The project is part of a large comparative study on the evolution of the development of crutaceans, mainly malacostracans (higher crustaceans).
The effects of climate change in a dynamic competitive interaction between two or more species can be bought about either as direct responses of species to change or indirectly through effects on competing species. Intertidal barnacles are ideal model organisms to test these alternative causal mechanisms, being easily censussed and directly competing for space. Single- and multi- species models will be developed for barnacles in SW England to determine whether direct or indirect mechanisms better predict responses to change. The models will include functions for space-limitation, environmental influence and, in the latter models, functions for interspecific competition. Historical data from a network of sites collected over a 40-year period will be used to develop and test the models.
Although the most visible effect of fish cage aquaculture is the output of particulate organic waste, 80% of the total nutrient losses from fish farming are plant-available as potentially eutrophicating substances. This project will assess the ability of commercially important seaweeds, cultivated in the immediate vicinity of caged fish, to reduce the impact of such nutrient releases. The algae cultivated in high nutrient sites will be tested as a food source for humans and for cultivated shellfish, and a model of the distribution of dissolved contaminants from sea-cage fish farms will be developed to predict the impact of introducing algal cultivation at any site.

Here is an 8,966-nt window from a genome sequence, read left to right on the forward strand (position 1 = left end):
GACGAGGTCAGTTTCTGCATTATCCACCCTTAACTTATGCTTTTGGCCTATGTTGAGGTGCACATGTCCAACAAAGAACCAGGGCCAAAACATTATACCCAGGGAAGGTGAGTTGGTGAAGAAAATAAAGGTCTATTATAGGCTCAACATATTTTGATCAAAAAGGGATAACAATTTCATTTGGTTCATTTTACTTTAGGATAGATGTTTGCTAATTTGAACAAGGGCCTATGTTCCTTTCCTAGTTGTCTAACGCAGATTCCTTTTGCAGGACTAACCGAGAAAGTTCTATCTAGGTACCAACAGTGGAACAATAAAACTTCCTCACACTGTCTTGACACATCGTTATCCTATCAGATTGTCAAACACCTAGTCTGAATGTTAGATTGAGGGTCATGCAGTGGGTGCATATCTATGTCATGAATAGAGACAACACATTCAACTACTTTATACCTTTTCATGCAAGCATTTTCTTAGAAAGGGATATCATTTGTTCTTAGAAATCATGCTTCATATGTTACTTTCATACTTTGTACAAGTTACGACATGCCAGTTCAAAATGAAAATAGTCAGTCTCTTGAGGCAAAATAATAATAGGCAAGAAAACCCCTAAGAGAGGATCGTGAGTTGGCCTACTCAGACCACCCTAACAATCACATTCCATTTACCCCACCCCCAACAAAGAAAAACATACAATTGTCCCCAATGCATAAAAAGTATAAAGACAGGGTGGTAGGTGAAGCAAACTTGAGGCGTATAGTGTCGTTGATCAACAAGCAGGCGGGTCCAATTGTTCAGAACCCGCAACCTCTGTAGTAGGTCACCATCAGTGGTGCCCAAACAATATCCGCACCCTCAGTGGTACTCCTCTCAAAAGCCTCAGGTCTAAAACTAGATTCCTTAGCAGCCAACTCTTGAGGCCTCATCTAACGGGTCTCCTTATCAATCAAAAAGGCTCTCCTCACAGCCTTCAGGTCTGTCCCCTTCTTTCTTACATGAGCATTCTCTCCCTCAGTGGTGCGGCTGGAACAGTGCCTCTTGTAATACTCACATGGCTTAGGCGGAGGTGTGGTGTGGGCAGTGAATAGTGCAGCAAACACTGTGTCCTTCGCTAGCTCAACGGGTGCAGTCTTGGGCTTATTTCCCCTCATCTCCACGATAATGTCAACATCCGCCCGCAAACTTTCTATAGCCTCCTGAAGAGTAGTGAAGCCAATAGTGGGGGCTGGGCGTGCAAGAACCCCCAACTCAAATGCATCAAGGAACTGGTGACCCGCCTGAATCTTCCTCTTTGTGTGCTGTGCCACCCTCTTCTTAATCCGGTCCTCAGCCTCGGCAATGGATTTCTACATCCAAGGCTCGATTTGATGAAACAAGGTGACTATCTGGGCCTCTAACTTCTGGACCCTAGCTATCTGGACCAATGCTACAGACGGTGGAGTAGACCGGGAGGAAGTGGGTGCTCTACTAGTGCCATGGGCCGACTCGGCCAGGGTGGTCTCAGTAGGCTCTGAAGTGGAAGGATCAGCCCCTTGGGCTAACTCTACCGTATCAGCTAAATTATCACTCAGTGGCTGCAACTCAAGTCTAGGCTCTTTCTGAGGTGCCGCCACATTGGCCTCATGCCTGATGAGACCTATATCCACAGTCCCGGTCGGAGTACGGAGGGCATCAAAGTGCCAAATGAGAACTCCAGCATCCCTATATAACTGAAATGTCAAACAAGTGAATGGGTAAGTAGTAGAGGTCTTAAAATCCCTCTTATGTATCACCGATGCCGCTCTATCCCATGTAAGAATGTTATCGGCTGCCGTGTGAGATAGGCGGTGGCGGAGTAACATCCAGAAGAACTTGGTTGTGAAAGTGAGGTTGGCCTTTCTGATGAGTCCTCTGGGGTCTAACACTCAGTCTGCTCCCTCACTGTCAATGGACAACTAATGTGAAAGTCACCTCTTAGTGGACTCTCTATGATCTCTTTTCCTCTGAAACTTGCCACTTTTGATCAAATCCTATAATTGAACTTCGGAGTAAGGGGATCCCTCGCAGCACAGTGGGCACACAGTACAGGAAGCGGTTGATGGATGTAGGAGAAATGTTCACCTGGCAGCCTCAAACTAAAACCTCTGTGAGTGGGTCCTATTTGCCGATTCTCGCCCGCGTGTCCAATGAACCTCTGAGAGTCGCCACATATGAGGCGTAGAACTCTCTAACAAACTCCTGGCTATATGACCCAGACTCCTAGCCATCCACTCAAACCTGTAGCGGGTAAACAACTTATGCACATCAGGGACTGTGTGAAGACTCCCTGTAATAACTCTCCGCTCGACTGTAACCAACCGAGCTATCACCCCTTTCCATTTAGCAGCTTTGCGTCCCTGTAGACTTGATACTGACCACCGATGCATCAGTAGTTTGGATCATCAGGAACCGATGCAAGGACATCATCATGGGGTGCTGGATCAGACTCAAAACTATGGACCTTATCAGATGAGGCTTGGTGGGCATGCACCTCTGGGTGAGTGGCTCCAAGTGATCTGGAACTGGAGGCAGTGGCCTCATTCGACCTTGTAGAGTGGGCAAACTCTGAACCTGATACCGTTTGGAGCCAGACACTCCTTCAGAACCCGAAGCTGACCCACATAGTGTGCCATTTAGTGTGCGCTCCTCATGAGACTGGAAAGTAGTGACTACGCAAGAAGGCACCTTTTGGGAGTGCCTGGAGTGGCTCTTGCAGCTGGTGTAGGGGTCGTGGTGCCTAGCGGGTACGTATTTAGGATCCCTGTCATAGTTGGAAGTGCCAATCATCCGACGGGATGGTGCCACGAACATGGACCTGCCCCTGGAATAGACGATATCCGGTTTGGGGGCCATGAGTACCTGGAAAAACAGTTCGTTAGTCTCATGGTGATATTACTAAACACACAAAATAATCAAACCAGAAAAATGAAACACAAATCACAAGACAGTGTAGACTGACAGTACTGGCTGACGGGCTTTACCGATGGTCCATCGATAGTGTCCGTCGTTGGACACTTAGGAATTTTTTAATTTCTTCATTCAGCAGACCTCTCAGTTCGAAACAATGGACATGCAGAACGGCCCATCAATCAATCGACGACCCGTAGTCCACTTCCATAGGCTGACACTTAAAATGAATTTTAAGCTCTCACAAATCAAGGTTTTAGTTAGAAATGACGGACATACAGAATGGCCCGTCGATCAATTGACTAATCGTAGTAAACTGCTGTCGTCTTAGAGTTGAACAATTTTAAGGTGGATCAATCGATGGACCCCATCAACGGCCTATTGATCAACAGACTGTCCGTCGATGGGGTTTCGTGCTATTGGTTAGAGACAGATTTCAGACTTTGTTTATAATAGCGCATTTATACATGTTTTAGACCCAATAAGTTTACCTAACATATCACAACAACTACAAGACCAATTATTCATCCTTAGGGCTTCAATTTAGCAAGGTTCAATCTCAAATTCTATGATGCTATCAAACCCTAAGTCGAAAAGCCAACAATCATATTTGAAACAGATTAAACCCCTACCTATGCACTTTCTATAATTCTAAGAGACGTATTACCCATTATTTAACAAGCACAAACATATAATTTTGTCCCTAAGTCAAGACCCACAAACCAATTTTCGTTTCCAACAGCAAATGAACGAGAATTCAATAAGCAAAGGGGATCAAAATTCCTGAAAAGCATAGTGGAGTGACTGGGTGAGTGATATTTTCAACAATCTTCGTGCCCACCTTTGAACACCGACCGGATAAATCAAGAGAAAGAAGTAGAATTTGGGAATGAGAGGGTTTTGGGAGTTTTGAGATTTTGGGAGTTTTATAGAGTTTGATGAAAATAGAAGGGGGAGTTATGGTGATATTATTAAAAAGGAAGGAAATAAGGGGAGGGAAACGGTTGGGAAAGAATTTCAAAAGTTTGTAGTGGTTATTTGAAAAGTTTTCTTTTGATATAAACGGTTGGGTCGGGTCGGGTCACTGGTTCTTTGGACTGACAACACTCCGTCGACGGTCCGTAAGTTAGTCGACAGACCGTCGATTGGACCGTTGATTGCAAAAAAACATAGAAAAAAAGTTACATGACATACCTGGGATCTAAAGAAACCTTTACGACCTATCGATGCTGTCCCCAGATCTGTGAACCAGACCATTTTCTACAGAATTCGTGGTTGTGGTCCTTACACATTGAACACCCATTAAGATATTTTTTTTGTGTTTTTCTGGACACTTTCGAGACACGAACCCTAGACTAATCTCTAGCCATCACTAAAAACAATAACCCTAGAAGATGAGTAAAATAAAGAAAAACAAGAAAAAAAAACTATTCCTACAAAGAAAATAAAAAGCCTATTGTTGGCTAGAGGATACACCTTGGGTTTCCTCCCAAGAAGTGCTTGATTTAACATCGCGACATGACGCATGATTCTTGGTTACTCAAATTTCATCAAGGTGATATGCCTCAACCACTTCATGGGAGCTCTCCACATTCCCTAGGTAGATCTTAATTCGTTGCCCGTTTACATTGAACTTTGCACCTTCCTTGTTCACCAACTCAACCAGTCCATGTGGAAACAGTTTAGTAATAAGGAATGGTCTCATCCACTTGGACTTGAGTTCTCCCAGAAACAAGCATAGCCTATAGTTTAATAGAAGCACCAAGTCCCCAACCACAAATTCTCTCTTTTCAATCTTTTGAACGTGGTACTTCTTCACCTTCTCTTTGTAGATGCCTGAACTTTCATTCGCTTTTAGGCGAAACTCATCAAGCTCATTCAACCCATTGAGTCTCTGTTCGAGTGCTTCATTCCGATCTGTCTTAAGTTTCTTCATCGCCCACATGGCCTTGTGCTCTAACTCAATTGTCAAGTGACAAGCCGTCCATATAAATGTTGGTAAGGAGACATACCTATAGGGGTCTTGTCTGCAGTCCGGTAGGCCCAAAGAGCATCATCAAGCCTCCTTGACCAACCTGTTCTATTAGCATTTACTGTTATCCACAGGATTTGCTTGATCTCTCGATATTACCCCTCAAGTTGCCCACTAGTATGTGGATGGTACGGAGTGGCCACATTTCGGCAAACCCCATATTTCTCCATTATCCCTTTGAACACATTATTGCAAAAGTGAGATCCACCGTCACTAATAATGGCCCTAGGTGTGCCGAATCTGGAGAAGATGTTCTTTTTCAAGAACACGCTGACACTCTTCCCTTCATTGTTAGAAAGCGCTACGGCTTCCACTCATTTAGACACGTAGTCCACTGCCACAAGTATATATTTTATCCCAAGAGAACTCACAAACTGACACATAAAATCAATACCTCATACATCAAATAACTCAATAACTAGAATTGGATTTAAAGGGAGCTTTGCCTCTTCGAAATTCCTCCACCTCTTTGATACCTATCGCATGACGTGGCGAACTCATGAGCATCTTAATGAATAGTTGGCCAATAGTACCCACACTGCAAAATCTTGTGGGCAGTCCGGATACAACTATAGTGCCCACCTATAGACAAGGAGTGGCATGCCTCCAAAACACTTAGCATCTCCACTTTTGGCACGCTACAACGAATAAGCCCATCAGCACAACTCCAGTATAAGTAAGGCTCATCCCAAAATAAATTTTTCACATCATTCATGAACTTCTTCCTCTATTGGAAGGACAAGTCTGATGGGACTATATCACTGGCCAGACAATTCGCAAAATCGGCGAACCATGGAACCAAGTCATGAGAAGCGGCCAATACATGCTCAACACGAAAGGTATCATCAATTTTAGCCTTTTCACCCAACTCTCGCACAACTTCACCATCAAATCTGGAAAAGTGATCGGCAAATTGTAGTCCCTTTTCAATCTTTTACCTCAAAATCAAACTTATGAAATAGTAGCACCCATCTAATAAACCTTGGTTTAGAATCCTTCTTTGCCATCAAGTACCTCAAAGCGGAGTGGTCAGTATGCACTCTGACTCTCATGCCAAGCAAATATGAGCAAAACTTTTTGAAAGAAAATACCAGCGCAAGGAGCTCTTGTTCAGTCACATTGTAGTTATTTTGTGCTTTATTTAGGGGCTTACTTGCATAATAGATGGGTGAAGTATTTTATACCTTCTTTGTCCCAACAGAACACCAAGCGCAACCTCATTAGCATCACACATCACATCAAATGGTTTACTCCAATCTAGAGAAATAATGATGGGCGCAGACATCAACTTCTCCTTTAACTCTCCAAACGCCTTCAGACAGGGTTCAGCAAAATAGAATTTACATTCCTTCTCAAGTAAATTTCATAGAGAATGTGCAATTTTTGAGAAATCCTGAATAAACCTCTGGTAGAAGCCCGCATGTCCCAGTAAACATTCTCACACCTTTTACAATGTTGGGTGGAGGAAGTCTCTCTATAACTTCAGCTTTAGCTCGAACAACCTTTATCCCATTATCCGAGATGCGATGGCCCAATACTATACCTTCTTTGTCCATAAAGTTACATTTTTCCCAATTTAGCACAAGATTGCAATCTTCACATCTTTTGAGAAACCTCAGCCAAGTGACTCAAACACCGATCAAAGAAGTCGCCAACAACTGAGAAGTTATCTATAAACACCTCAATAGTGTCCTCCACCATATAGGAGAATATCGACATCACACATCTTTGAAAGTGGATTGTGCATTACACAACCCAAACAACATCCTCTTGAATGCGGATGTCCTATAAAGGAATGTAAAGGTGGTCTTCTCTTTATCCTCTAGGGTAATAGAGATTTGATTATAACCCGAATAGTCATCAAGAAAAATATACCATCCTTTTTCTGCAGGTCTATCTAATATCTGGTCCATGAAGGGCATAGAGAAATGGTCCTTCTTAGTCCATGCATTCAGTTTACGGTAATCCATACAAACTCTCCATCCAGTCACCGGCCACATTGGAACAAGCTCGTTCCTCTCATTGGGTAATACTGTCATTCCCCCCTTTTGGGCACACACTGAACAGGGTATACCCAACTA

Distribution • What is the current distribution of coral colonies in the North Sea? • Where are coral colonies located on the structures? • Do any colonies show evidence of exposure to drill cuttings? Monitoring & Environmental Recording • What hydrodynamic regime and levels of suspended particulate material are coral colonies exposed to? • Does the coral skeleton retain an archive of any past contamination? • Does skeletal growth vary over time and does this correlate with any past contamination? • How variable is the rate of coral growth and does this correlate with any environmental variables? Environmental Sensitivity • What effect does increased sediment load have on coral behaviour and physiology? • What effect does exposure to discharges (e.g. cuttings and produced water) have on coral behaviour and physiology? • Are such exposures realistic in the field?